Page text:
This old, wild, raw puerh brick is back in stock. I've described it several times already.
It's a tea I know since March 2004 and have drunk countless times since. Still, each time the pleasure is unique. Today, for instance, the weather was nicely cold and grey. So, to celebrate the return of the prodigal tea, I embarked in a full fledged Cha Xi. This means I even used charcoal fire to heat the mineral water in my old Japanese tetsubin.
I used this wonderful Cha Bu made, again, by my mother, with fine Japanese fabric. The hexagons are so fine and stitched by hand. It looks great. All pieces of life coming together.
And for the brick, it's more the opposite: the leaves come off easily. It's very easy to flake it without breaking the leaves. They have a clean dry wood fragrance. (In high concentration, it's quite intoxicating in a good way.)
The water is slow to boil. I keep on blowing air on the charcoal to strengthen the fire. And while I wait, I can slowly continue to arrange the setup of my Cha Xi.
After flaking the leaves, I store them for a short time is this antique celadon jar. A CD of guqin is playing in the background.
I gaze at my old cups, their cha tuo, the Sung plate under my zhuni Duo Qio teapot and the flowers in the ever transformed into a vase.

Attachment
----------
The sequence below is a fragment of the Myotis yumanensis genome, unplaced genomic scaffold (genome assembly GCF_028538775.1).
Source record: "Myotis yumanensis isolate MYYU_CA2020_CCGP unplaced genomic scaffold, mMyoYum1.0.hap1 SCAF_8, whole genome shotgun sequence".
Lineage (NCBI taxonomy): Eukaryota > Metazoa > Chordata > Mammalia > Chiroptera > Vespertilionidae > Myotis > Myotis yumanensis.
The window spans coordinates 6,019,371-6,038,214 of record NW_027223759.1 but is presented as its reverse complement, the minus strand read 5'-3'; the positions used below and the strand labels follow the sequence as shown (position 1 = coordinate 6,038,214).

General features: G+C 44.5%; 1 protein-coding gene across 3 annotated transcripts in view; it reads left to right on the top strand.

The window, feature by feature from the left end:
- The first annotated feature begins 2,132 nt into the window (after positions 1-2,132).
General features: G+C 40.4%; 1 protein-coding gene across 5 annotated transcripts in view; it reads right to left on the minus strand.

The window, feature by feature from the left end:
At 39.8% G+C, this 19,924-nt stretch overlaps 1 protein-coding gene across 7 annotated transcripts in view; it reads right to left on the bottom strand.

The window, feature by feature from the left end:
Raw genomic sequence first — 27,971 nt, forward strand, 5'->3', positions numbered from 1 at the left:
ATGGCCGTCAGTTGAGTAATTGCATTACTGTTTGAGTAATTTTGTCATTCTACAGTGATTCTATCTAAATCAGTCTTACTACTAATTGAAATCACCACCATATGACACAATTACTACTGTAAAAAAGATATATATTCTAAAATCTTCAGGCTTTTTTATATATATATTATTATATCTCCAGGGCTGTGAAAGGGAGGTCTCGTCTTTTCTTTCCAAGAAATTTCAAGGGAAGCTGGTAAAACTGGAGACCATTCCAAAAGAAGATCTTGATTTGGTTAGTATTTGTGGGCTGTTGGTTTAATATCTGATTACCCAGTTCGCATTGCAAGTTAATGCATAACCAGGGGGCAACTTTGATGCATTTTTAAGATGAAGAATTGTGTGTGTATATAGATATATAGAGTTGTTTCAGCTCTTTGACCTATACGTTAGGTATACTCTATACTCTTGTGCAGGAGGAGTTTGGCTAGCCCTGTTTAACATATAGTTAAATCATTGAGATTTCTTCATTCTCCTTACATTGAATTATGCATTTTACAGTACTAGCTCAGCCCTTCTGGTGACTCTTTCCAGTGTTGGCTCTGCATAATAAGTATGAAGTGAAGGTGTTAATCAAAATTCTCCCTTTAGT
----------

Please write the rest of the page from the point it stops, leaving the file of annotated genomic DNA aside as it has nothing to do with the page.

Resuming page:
This Cha Xi works like a time machine. I've left our multi-tasking epoch and am back in a time where water is boiled over fire.
I haven't used many leaves. The open leaves will only fill half the teapot once I'm done. This allows me to make long brews. This puerh is so good that it's not turning astringent or bitter, even after very long brews. It allows me a lot of freedom. I fill the teapot back with hot water as soon as I've poured it out. So, the teapot is always full. And when the cups are empty, I fill them with tea and start another brew.
Anyway, this was how I felt brewing it today. And the result was even better than I remembered. I never drink it in summer, because it makes me feel so warm. So it had been half a year since our last encounter. The sweet and calm lingering taste was as smooth as ever. The fragrances of cedar and camphor wood were there and transported me, again, in old China.
The first cups were very concentrated and the last very sweet. Hummmm. I feel energized again. What a blast!
1993 Blended Taiwanese Oolong
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